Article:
Sen. Jennifer Shilling announces re-election campaign for 32nd Senate District

Democratic Senate Minority Leader Jennifer Shilling is officially looking for re-election after announcing her bid for the 32nd Senate District Wednesday.

Shilling was elected to office in 2011, beating incumbent Dan Kapanke in a recall election, but now the tables have turned. Shilling is the incumbent and Kapanke will be her challenger after launching his campaign bid for the 32nd Senate District seat earlier this week.  

Shilling said she is proud of what she has accomplished and said she is on the right path to do even more if re-elected.

For the past five years, Shilling has been the voice of La Crosse area voters at the state Capitol.

“I am very honored they have placed their trust in me,” said Shilling.

Shilling will be going up against Kapanke in November. There is a past between them but they hope to focus on the issues at hand.

“I want to be talking about being forward-looking here in the state,” said Shilling.

“It’s going to be a campaign of the issues,” said Kapanke.

Shilling says she would like to work on relieving students in debt.

“There is a great opportunity to help new graduates and young professionals who are saddled with student loan debt. We need to do a better job of helping them,” said Shilling.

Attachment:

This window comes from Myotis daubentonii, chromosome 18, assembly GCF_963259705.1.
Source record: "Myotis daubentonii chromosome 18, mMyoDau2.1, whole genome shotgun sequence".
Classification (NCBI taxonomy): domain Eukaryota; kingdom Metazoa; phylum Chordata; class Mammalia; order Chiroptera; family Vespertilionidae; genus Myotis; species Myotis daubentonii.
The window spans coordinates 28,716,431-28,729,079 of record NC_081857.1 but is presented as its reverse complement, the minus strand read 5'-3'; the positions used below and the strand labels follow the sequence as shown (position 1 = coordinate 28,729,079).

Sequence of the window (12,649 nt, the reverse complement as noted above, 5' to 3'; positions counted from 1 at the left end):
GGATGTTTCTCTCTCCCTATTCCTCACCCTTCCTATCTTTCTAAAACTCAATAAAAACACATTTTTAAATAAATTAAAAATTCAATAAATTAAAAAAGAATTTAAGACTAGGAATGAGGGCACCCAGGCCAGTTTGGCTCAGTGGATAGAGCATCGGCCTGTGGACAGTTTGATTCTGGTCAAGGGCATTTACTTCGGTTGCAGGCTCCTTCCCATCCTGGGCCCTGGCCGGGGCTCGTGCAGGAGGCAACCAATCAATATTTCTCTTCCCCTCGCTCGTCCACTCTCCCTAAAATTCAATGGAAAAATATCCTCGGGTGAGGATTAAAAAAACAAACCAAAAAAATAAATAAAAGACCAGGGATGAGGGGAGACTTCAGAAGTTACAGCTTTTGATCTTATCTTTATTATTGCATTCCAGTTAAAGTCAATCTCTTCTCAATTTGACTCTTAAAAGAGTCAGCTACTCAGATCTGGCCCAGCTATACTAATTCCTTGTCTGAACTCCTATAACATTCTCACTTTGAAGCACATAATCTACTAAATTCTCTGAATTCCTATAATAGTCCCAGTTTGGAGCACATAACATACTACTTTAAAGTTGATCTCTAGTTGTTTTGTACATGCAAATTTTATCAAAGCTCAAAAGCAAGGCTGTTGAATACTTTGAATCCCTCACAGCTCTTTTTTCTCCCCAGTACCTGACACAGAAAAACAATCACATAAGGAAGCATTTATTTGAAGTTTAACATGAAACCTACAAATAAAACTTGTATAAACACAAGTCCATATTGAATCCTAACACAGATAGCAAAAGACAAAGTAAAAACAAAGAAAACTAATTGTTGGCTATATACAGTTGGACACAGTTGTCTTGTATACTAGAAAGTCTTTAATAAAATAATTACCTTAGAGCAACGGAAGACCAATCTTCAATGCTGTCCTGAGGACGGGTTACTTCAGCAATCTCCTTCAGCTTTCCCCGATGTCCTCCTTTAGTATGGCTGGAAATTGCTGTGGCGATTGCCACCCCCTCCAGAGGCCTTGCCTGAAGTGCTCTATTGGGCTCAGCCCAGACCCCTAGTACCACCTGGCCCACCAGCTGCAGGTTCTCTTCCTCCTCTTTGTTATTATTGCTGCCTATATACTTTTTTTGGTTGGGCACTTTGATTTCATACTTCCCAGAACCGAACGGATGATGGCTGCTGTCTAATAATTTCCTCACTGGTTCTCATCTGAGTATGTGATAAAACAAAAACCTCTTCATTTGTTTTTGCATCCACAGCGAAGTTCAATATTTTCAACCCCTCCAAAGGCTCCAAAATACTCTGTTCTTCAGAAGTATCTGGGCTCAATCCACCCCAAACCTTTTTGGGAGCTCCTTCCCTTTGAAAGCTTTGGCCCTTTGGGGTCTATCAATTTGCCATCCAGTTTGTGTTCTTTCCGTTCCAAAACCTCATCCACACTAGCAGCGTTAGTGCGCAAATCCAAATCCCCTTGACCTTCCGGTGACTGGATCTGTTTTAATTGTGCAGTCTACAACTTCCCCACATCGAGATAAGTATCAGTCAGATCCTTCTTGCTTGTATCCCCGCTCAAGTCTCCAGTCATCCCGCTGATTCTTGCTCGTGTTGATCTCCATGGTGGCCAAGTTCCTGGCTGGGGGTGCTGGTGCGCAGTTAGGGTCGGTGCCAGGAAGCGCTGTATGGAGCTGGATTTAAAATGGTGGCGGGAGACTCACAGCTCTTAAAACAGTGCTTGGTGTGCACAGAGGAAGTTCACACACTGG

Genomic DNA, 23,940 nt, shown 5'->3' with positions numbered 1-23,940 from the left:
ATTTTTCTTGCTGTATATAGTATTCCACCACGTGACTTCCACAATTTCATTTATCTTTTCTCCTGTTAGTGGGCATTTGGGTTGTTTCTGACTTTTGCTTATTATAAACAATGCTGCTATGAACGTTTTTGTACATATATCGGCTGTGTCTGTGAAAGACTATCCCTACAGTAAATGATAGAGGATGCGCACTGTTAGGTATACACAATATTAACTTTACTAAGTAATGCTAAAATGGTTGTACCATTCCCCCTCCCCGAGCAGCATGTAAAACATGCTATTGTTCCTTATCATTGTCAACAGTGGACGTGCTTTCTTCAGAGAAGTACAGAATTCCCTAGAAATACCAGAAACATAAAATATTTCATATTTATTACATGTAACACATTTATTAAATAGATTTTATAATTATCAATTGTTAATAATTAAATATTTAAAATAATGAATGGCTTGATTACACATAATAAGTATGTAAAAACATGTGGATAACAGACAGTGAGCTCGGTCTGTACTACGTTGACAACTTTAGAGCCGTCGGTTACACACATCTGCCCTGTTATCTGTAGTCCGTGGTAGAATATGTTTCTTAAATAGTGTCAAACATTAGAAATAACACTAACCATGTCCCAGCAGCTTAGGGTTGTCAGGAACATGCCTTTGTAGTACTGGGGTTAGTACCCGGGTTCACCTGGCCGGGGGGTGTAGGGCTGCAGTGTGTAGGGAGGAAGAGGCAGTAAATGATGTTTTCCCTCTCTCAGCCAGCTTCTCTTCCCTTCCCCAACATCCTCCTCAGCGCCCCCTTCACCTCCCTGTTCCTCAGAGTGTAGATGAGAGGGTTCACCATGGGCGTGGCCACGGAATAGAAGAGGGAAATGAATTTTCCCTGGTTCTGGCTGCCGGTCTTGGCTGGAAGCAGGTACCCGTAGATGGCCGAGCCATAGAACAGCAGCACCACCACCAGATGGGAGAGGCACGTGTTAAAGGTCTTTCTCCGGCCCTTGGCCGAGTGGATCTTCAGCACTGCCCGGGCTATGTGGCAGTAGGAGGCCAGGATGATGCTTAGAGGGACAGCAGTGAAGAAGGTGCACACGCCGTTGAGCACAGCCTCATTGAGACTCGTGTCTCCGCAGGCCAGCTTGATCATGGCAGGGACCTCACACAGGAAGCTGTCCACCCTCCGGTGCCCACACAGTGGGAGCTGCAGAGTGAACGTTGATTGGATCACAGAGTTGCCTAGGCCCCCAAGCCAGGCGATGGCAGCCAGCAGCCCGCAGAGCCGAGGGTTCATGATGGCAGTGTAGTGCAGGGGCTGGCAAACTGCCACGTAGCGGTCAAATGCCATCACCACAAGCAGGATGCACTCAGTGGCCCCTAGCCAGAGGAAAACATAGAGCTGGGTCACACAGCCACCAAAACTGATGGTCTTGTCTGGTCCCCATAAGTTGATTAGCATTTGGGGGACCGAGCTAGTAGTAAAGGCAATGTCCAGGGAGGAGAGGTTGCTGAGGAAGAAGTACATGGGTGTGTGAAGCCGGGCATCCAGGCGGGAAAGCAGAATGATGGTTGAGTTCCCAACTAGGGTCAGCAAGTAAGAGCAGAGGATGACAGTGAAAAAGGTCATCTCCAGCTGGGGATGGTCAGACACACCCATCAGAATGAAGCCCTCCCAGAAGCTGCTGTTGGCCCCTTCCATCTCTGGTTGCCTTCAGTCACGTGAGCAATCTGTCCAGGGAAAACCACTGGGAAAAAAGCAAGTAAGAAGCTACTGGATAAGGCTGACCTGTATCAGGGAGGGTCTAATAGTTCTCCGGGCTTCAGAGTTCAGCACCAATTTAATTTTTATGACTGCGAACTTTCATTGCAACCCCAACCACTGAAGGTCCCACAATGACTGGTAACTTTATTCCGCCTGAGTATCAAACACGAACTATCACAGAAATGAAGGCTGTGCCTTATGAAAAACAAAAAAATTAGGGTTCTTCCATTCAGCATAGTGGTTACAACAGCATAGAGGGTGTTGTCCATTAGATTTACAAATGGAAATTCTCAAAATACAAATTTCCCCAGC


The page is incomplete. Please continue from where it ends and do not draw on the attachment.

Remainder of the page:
Kapanke said more needs to be done for veterans.

“I am a veteran, another area of grave concern for me — and none of us want to hear another horror story about veterans not being treated well,” said Kapanke.

Both candidates running for the seat in the 32nd Senate District say transportation needs to be at the top of the list.

“We can’t ignore it. We can’t look down the road. We can’t borrow any more money, we’ve done that,” said Kapanke.

“There have been a lot of options put on the table, everything from indexing, to gas tax, to looking at revenue through licensing and registration. But every option put on that table, Gov. Scott Walker says he will veto,” said Shilling.

Kapanke said he is jumping back in the political scene to make a difference.

“I am excited to be part of a conservative, common sense voice here in western Wisconsin,” said Kapanke.

But Shilling wants to stay in the Senate because she believes that “common sense Republican voice” that Kapanke is talking about is destroying Wisconsin.

“I believe that voters will have a long memory of where we were and the divisiveness of standing with Gov. Walker time and time again has brought to this state,” said Shilling.

Both candidates will begin circulating nomination papers, which are due back to the Government Accountability Board by June 1.